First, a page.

Is this hypothesis below relevant to this experiment? The purpose of the experiment was to investigate the reactions between various ionic salt compounds in aqueous solutions, and if they produced a precipitate.
If a salt solution easily oxidizes, and reacts with another salt solution, then there is a high chance that it will produce a precipitate. This is because the high oxidizing salts happily give away their electrons and as a consequence, it becomes insoluble.
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- Should you need additional explanation kindly state. Thank you.
- Apr 04, 2018 at 3:49am
- Thank you for the answer, very helpful! What would be a more appropriate hypothesis?
- Apr 04, 2018 at 4:12am
- A hypothesis is always a "SCIENTIFIC GUESS'' therefore you have to include what you think will happen and why you think that is so.
- Apr 04, 2018 at 4:46am
- i.e TO DETERMINE IF THE SOLUBILITY RULES CAN HELP US IDENTIFY PRECIPITATES FORMED.
- Apr 04, 2018 at 5:00am
- Thanks again for answering! How would you phrase the hypothesis in terms of solubility rules and as if you havn't executed the experiment yet?
- Apr 04, 2018 at 5:25am
- Kindly come up again, am not getting you, Thank you. I will help you out on that.
- Apr 04, 2018 at 5:27am
- A hypothesi is always a scientific guess, so i is always stated before starting an exoperiment, NB: A HYPOTHESIS DOESNT HAVE TO BE TRUE.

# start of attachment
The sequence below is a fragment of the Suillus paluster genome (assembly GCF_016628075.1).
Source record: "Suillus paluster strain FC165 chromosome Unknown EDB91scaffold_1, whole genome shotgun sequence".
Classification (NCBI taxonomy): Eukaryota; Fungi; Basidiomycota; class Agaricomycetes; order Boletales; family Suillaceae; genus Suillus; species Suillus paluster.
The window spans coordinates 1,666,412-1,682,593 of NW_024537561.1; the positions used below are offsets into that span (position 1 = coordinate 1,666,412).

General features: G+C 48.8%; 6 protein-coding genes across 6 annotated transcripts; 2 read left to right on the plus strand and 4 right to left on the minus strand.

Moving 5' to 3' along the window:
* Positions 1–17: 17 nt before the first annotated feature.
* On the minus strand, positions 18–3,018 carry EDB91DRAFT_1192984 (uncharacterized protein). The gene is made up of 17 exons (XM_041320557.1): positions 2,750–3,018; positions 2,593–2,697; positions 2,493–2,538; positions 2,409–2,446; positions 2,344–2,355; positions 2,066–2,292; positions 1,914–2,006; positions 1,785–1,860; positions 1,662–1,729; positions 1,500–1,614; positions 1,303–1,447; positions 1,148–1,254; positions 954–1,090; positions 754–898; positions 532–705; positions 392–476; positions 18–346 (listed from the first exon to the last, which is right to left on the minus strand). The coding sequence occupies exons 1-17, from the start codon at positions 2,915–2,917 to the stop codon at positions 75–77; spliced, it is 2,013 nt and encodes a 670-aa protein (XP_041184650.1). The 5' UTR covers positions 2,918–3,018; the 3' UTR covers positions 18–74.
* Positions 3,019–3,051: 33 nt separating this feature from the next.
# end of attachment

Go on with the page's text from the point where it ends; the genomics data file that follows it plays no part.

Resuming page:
- Apr 04, 2018 at 5:32am
- Your hypothesis will ONLY be considered VALID or INVALID after the experiment.
- Apr 04, 2018 at 5:34am
- i.e You can have your hypothesis as : ALL NITRATES ARE INSOLUBLE . Only to find out at the end of the experiment that all nitrates are soluble, No penalty is administred for that hypothesis ONLY that you have to specify that the hypothesis was wrong in the discussion or Conclusion section. Thank you.
- Apr 04, 2018 at 5:36am
- Yeah, but we did four different kinds of reactions, where three of them formed a precipitation. Therefore, I need to write a more general hypothesis. No matter if it's wrong or right, it should be applicable to all the reactions. But perhaps you can't do that, as you mentioned, you can only specify a hypothesis to one reaction.
- Apr 04, 2018 at 9:28am